James Fondriest, DDS
I said goodbye to this patient almost a year ago. Terry had moved to Dallas, so I could not understand why she was on my schedule for an exam. I had done a fair amount of cosmetic dentistry for her when she lived in the Chicago area, including four anterior veneers, which she had received with much excitement. When she moved to Dallas, I gave her the name of a wonderful dentist who I respected greatly. I was confident of his ability to care for Terry.
During her examination, she asked me to do a porcelain crown for her on a lower first premolar. I asked if she had moved back to Chicago, and she said no; she had flown in only for this appointment. I asked if she had seen my doctor friend. Her answer was yes, but he wanted to do a gold crown. He told Terry that gold was the absolute best material he could use, and anything else would be a compromise. She felt he was old-fashioned and possibly not familiar with the latest materials. Terry wanted me to do a porcelain crown. The doctor I referred her to is a nationally recognized speaker, educator, and a dear friend. I know him to be a cutting- edge dentist, and, above all, ethical when making clinical decisions.
As a lecturer and teacher, I frequently am asked by other dentists to provide their dental care. In doing this, I have noticed that many of the dentists over 50 want gold work because they know it lasts longer. I often ask if they do much gold work on their patients, and the usual answer is “Not that much; I wish I did more. It is hard to sell.” These dentists have seen how forgiving gold can be occlusally and how long it lasts. That’s why they want it in their own mouths.
The patient’s point of view
Now let’s get back to my patient, Terry, and her preferences for her restorations. She told me that she was not going back to my Dallas friend, even though she firmly believed that he had a kind heart, a terrific skill level, and her best interests in mind. The reason? He didn’t listen and support her desire to have a natural-looking restoration. She didn’t feel heard. From her point of view, longevity was not as important as aesthetics. “He patronized me,” she commented, “because he thinks he knows more about me than I do. He was unwilling to give my priorities the same consideration he gave his own.”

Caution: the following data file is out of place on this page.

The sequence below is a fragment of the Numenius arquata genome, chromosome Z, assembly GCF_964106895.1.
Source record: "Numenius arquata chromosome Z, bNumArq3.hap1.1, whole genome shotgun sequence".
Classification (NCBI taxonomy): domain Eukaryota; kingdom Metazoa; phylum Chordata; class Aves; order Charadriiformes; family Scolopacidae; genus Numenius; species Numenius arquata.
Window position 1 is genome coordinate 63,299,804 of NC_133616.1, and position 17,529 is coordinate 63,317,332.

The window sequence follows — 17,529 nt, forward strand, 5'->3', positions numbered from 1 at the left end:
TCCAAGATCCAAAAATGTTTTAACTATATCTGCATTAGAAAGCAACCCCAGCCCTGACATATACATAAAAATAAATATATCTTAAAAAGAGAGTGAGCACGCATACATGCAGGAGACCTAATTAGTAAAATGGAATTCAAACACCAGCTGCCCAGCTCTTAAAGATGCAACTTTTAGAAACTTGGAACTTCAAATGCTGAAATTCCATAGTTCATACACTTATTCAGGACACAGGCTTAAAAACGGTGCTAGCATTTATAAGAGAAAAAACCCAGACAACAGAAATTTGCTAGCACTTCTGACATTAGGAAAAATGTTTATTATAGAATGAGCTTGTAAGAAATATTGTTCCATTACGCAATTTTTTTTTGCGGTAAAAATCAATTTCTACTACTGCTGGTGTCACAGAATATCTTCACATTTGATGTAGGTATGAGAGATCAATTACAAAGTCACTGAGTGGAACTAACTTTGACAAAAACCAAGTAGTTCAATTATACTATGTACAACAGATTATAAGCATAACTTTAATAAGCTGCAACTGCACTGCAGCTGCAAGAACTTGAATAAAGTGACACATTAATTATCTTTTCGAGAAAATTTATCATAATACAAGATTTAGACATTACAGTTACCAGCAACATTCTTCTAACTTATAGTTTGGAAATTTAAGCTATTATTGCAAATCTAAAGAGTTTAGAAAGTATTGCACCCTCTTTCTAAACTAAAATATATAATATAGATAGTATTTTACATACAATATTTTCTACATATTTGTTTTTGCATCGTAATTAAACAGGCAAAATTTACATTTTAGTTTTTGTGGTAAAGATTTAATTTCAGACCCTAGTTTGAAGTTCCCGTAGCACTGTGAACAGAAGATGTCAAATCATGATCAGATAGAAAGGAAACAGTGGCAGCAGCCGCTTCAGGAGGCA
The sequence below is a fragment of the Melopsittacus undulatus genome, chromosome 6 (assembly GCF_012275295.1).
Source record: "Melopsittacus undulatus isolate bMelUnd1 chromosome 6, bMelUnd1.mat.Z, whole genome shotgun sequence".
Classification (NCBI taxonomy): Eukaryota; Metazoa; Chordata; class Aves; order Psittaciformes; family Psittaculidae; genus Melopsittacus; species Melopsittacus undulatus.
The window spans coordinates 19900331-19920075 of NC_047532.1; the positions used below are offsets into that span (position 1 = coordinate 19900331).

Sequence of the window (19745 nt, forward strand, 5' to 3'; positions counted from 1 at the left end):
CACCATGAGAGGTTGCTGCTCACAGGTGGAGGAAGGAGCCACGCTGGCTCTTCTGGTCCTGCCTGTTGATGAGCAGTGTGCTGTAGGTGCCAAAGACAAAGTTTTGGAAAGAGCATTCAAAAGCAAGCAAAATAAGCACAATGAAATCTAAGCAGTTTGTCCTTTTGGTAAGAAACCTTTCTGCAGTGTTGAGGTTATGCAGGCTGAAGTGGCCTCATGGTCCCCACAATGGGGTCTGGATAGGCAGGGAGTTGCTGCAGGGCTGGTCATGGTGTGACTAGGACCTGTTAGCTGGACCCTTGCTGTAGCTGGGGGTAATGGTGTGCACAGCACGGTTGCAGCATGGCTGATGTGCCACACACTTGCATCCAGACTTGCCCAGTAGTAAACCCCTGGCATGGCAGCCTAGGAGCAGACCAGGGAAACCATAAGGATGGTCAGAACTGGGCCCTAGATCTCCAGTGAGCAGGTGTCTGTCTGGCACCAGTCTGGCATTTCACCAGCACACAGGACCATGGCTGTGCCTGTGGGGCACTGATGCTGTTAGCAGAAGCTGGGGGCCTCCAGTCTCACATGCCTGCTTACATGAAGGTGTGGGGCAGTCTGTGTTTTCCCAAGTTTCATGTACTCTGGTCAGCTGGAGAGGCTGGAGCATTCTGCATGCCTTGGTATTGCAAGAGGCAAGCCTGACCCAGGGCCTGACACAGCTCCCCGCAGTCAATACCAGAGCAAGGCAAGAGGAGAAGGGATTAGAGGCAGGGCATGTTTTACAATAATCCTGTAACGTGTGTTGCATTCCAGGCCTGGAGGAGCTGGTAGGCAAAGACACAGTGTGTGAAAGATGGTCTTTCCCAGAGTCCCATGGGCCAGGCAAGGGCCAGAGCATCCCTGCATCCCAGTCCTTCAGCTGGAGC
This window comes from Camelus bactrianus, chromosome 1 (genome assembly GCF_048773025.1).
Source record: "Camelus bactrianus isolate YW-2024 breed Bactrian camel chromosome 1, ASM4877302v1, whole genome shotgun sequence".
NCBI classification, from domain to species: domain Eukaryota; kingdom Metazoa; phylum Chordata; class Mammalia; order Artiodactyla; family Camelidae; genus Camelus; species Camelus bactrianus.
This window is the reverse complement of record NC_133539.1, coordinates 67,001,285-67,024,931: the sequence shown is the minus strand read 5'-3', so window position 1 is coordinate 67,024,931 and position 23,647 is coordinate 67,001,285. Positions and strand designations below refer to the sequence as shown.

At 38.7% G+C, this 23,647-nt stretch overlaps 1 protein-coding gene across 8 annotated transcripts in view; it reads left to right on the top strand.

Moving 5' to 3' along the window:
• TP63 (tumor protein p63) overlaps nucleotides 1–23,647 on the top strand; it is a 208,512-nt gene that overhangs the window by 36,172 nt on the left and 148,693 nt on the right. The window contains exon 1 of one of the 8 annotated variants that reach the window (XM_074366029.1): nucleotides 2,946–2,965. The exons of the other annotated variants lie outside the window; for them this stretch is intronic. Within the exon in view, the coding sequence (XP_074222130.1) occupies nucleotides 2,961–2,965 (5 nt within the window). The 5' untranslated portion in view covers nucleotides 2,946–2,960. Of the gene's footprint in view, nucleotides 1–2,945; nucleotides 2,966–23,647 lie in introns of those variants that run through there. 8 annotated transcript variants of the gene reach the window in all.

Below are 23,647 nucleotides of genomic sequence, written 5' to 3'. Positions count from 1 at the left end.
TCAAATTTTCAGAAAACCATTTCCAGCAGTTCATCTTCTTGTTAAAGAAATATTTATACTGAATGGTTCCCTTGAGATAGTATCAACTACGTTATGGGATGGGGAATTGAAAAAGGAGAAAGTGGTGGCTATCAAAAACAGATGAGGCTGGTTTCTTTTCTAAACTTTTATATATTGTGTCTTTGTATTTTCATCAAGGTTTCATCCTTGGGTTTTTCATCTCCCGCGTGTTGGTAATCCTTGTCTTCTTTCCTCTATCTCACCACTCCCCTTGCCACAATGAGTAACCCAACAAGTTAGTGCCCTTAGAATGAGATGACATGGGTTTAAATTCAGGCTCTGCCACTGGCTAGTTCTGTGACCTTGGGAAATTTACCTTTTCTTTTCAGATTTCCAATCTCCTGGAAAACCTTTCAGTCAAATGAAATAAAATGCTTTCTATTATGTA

So, what is optimal dentistry anyway? Is it always the work that will last the longest? Is it the prettiest? Is it whatever the patient wants? Over the years, my practice has suffered because of my use of amalgam and gold. I have found myself struggling to balance between pleasing the patient and holding out for what I feel is best for my patient. I am now sure there is a meeting place somewhere in the middle. I have given up on trying to push gold and amalgam. My practice has focused more on tooth-colored restorations in the last eight years, and I have benefited from it with an easily observed change in my client base. The new patients who seek me out are very aesthetic-conscious and are sophisticated in their choice of clothing and grooming. These patients are very interested in elective dentistry, and they want to know about their options.